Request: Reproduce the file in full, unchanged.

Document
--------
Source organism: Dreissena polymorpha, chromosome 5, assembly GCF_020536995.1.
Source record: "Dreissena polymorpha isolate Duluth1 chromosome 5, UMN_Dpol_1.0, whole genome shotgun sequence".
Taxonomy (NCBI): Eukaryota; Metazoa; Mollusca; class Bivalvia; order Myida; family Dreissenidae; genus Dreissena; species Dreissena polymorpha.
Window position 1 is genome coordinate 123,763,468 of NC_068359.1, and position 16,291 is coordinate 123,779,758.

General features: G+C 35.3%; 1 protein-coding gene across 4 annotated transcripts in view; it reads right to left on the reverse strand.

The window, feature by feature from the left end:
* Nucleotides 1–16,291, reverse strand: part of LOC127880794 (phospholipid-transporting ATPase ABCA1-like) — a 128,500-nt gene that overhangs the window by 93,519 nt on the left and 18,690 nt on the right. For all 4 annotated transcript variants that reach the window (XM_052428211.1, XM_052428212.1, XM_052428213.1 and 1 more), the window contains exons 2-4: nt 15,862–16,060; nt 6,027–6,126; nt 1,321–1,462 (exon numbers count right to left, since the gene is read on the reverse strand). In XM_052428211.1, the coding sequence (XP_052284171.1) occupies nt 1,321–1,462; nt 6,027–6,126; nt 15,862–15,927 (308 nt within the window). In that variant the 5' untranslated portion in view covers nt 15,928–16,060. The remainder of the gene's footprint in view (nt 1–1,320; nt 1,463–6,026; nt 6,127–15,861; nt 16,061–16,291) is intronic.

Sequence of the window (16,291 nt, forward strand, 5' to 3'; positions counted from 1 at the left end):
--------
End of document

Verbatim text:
Source organism: Dreissena polymorpha, chromosome 5, assembly GCF_020536995.1.
Source record: "Dreissena polymorpha isolate Duluth1 chromosome 5, UMN_Dpol_1.0, whole genome shotgun sequence".
Taxonomy (NCBI): Eukaryota; Metazoa; Mollusca; class Bivalvia; order Myida; family Dreissenidae; genus Dreissena; species Dreissena polymorpha.
Window position 1 is genome coordinate 123,763,468 of NC_068359.1, and position 16,291 is coordinate 123,779,758.

General features: G+C 35.3%; 1 protein-coding gene across 4 annotated transcripts in view; it reads right to left on the reverse strand.

The window, feature by feature from the left end:
* Nucleotides 1–16,291, reverse strand: part of LOC127880794 (phospholipid-transporting ATPase ABCA1-like) — a 128,500-nt gene that overhangs the window by 93,519 nt on the left and 18,690 nt on the right. For all 4 annotated transcript variants that reach the window (XM_052428211.1, XM_052428212.1, XM_052428213.1 and 1 more), the window contains exons 2-4: nt 15,862–16,060; nt 6,027–6,126; nt 1,321–1,462 (exon numbers count right to left, since the gene is read on the reverse strand). In XM_052428211.1, the coding sequence (XP_052284171.1) occupies nt 1,321–1,462; nt 6,027–6,126; nt 15,862–15,927 (308 nt within the window). In that variant the 5' untranslated portion in view covers nt 15,928–16,060. The remainder of the gene's footprint in view (nt 1–1,320; nt 1,463–6,026; nt 6,127–15,861; nt 16,061–16,291) is intronic.

Sequence of the window (16,291 nt, forward strand, 5' to 3'; positions counted from 1 at the left end):